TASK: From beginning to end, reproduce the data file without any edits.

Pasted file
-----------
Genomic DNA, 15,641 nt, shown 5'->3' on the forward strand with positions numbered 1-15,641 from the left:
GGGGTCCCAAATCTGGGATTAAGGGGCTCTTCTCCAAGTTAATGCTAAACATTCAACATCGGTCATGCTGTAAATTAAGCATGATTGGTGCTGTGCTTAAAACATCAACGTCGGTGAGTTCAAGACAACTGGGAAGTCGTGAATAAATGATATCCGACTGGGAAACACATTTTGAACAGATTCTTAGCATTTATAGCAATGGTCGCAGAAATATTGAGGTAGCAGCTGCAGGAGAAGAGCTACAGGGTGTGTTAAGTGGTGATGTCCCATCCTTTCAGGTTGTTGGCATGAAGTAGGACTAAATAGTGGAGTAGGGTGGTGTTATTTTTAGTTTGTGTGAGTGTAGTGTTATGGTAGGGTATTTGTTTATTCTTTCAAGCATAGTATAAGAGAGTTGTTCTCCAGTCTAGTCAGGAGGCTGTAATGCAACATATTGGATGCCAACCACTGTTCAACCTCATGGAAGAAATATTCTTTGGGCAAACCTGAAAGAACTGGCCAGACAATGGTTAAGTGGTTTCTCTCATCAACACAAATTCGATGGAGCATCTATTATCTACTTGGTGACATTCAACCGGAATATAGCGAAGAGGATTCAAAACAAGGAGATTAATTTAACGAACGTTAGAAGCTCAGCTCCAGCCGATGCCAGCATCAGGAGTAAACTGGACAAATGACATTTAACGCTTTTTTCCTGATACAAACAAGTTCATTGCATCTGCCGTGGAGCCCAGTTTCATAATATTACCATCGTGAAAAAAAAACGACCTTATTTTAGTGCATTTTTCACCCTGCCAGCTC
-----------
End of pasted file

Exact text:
Genomic DNA, 15,641 nt, shown 5'->3' on the forward strand with positions numbered 1-15,641 from the left:
GGGGTCCCAAATCTGGGATTAAGGGGCTCTTCTCCAAGTTAATGCTAAACATTCAACATCGGTCATGCTGTAAATTAAGCATGATTGGTGCTGTGCTTAAAACATCAACGTCGGTGAGTTCAAGACAACTGGGAAGTCGTGAATAAATGATATCCGACTGGGAAACACATTTTGAACAGATTCTTAGCATTTATAGCAATGGTCGCAGAAATATTGAGGTAGCAGCTGCAGGAGAAGAGCTACAGGGTGTGTTAAGTGGTGATGTCCCATCCTTTCAGGTTGTTGGCATGAAGTAGGACTAAATAGTGGAGTAGGGTGGTGTTATTTTTAGTTTGTGTGAGTGTAGTGTTATGGTAGGGTATTTGTTTATTCTTTCAAGCATAGTATAAGAGAGTTGTTCTCCAGTCTAGTCAGGAGGCTGTAATGCAACATATTGGATGCCAACCACTGTTCAACCTCATGGAAGAAATATTCTTTGGGCAAACCTGAAAGAACTGGCCAGACAATGGTTAAGTGGTTTCTCTCATCAACACAAATTCGATGGAGCATCTATTATCTACTTGGTGACATTCAACCGGAATATAGCGAAGAGGATTCAAAACAAGGAGATTAATTTAACGAACGTTAGAAGCTCAGCTCCAGCCGATGCCAGCATCAGGAGTAAACTGGACAAATGACATTTAACGCTTTTTTCCTGATACAAACAAGTTCATTGCATCTGCCGTGGAGCCCAGTTTCATAATATTACCATCGTGAAAAAAAAACGACCTTATTTTAGTGCATTTTTCACCCTGCCAGCTC